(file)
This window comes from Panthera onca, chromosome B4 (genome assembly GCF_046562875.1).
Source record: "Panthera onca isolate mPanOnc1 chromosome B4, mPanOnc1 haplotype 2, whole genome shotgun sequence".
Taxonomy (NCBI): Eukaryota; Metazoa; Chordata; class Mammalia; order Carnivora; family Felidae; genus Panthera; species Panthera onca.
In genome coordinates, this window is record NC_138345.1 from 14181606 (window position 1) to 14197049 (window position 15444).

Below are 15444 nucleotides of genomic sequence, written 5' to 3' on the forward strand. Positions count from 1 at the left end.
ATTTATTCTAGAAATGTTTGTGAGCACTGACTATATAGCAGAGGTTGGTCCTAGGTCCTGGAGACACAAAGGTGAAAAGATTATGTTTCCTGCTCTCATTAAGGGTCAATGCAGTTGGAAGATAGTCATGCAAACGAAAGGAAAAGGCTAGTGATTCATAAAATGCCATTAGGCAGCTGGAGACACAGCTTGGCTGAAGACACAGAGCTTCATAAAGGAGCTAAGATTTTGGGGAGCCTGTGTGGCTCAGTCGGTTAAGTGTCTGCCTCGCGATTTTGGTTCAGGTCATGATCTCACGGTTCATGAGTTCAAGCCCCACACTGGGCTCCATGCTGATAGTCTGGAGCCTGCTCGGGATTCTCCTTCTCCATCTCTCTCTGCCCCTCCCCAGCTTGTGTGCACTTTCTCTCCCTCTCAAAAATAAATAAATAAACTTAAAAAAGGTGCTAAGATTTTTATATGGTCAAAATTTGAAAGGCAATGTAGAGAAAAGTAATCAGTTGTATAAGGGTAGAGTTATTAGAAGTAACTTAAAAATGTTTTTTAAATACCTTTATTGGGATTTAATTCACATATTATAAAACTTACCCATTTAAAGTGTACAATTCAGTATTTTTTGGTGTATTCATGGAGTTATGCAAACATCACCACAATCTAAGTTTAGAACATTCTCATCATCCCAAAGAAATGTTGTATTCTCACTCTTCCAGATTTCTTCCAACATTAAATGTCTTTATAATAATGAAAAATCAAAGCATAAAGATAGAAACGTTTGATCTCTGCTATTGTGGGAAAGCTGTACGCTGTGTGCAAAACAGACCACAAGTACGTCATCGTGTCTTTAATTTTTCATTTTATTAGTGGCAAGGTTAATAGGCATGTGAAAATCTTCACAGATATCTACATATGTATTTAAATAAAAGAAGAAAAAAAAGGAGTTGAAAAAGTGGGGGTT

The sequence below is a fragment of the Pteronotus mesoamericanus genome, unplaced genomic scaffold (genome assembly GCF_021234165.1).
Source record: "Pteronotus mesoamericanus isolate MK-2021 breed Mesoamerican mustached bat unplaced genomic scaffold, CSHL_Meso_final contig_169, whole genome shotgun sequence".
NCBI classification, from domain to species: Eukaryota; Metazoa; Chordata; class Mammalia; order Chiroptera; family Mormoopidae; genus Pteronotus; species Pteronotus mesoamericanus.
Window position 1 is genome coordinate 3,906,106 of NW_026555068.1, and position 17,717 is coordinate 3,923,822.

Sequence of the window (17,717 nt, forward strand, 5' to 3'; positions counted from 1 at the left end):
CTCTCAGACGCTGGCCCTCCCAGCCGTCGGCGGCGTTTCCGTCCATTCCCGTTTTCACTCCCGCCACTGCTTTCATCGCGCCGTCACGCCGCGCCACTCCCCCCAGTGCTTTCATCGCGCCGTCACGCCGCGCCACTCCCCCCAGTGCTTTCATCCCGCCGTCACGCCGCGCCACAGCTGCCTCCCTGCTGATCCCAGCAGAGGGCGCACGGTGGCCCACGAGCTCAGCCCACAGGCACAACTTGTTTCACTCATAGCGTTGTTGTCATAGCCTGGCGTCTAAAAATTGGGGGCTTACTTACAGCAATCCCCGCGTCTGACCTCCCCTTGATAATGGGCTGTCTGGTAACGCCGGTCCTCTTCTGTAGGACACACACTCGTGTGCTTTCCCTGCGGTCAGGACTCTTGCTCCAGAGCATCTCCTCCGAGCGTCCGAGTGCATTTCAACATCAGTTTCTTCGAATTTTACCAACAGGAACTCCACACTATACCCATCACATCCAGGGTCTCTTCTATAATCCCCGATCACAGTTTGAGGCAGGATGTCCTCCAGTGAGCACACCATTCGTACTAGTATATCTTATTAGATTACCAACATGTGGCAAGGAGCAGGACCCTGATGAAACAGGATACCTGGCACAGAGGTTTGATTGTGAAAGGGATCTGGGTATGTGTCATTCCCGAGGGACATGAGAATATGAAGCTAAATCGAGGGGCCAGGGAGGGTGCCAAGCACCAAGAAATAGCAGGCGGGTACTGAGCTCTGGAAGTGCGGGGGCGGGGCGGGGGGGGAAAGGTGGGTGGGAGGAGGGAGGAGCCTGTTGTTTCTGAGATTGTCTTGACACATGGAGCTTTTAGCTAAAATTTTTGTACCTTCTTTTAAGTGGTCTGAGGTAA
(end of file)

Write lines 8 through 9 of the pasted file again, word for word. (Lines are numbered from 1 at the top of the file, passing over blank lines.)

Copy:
Source record: "Pteronotus mesoamericanus isolate MK-2021 breed Mesoamerican mustached bat unplaced genomic scaffold, CSHL_Meso_final contig_169, whole genome shotgun sequence".
NCBI classification, from domain to species: Eukaryota; Metazoa; Chordata; class Mammalia; order Chiroptera; family Mormoopidae; genus Pteronotus; species Pteronotus mesoamericanus.